Battle of the Sexes Review
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Each day, a very public—and highly controversial—battle for justice and equality rages on. But that’s really nothing new. Right now, it seems to be taking place on the sidelines of football stadiums—and especially on social media. But, as Battle of the Sexes shows, in 1973, it took place on the tennis court.

Battle of the Sexes follows the story leading up to widely-hyped 1973 tennis match between women’s world champion Billie Jean King (Emma Stone) and former men’s champion Bobby Riggs (Steve Carell). As King and her fellow female players work together to fight for gender equality in the sport, Riggs struggles with a failing marriage and a gambling addiction. For him, a match against the women’s champion is mostly just a phenomenal publicity stunt—and a great paycheck. But, for her, it’s more than just a tennis match; it’s a very public statement.

There’s a lot going on in this film—so much more than just one tennis match. And while everything builds to the final showdown between King and Riggs, the story here is more about the social issues behind the tennis match. The main focus is on King—on her fight for gender equality in sports and her struggle with her own identity. When she discovers that the Pacific Southwest tournament is offering male champions eight times the prize money as female champions, she breaks away to start her own women’s tour, making huge sacrifices for the cause. And you’ll admire her for her strength and determination—both on and off the court.

Stone’s performance as the tennis great is remarkable—and often absolutely mesmerizing. From her physical transformations to her mannerisms, she throws herself into the role—giving the character both fire and vulnerability.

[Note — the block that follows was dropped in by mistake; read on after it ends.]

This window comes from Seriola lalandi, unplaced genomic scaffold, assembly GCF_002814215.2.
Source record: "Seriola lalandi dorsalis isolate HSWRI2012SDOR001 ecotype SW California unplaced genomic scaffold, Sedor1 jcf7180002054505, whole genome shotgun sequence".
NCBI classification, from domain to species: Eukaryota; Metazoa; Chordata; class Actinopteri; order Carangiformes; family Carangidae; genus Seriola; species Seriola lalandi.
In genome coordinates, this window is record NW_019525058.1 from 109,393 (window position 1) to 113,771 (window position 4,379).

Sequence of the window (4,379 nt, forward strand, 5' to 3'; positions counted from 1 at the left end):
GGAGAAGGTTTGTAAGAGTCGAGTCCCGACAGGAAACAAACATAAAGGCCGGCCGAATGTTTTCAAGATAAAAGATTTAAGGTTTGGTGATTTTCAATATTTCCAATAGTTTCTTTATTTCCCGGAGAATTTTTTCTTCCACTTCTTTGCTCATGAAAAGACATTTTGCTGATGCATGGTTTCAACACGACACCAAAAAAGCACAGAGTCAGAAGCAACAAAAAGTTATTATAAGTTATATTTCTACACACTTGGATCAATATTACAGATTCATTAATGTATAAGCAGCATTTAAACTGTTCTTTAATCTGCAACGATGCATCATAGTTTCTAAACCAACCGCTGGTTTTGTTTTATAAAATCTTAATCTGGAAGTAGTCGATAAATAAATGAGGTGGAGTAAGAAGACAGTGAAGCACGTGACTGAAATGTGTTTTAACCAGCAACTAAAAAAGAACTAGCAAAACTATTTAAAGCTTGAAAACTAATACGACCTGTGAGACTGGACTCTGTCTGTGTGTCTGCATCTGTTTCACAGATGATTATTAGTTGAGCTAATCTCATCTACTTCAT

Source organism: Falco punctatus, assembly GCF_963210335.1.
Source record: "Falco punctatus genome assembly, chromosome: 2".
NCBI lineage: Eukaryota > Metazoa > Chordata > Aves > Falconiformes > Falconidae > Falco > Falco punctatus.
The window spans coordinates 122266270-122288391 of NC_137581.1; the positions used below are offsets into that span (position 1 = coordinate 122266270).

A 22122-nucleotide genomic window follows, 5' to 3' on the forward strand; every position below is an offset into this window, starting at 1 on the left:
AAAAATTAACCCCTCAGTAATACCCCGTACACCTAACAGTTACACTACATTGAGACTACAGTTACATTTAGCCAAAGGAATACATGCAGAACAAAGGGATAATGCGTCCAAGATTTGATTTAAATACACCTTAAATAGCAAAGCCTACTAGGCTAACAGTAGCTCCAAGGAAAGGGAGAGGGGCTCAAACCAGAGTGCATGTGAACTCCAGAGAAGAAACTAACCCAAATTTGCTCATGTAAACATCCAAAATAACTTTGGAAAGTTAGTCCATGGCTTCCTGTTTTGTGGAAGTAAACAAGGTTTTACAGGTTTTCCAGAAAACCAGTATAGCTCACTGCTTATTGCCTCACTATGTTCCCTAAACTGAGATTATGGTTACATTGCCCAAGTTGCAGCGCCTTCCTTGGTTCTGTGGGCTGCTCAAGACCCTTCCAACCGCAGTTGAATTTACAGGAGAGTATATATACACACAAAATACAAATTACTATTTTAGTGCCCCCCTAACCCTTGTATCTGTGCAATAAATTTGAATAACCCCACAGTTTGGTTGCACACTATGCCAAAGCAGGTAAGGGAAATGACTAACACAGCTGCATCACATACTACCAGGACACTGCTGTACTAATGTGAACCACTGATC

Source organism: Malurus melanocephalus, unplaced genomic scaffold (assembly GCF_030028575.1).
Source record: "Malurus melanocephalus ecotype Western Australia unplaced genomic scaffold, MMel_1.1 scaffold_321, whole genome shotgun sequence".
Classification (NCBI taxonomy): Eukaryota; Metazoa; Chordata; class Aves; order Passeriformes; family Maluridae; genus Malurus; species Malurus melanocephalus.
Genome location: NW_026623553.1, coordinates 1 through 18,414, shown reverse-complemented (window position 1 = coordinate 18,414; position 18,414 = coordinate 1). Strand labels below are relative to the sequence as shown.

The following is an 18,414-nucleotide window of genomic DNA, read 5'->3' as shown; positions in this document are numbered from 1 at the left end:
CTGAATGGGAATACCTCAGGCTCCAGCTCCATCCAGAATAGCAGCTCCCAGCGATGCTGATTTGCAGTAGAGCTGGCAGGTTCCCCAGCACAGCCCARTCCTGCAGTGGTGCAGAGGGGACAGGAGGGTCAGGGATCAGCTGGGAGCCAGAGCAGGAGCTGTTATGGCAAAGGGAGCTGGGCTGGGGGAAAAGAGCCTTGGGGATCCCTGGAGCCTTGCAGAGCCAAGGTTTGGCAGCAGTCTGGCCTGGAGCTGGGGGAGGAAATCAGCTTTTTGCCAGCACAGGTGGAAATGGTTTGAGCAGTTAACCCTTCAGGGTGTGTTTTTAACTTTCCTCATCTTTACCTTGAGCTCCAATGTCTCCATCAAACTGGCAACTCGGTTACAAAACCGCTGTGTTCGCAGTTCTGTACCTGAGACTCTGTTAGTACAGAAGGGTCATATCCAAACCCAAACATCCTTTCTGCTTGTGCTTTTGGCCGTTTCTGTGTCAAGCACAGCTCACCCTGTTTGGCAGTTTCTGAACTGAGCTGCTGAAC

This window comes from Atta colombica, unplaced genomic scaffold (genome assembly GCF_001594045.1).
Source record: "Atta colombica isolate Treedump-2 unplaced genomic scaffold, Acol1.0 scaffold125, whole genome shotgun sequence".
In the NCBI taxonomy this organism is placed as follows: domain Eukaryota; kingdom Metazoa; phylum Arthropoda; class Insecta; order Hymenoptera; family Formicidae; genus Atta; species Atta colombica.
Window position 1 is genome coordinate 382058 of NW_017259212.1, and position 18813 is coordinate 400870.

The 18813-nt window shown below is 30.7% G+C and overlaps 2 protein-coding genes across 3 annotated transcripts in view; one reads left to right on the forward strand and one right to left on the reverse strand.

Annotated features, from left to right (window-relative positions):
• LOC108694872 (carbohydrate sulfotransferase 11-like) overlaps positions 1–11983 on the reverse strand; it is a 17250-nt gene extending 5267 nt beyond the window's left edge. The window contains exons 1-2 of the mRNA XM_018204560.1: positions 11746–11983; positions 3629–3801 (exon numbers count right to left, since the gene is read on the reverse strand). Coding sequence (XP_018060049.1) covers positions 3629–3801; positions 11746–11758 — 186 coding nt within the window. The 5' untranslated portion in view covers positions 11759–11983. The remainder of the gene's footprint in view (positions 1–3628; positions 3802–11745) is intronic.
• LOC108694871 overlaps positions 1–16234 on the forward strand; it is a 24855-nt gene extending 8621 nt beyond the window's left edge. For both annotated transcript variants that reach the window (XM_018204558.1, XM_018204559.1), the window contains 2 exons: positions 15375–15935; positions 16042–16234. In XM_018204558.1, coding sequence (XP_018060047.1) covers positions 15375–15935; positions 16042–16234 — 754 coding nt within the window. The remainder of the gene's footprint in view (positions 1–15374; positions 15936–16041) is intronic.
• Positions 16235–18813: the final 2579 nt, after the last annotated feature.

Carell’s Riggs, meanwhile, is the perfect comic counterpart to Stone’s strong, serious King. Of course, there’s more to him than just his over-the-top public persona—and the film explores that in a small part, too. But the ridiculous antics of this attention-grabbing hustler certainly keep the film from becoming too heavy.

Still, the film isn’t without its flaws. Though King’s relationship with hairdresser Marilyn (Andrea Riseborough) is obviously an essential part of her life story, it’s given a little too much focus here. As it may have in King’s life, it sometimes distracts attention away from the game—and from the battle at hand. But while the pacing may drag at times, it all comes together to tell a remarkable story of someone who stood up to social injustice and made a difference in a very public way.

More than just another rousing but forgettable sports movie, Battle of the Sexes is a film with both historical value and entertainment value. And it’s well worth taking a break from the latest Twitter battle for a couple of hours to learn about this fight for equality on the court.

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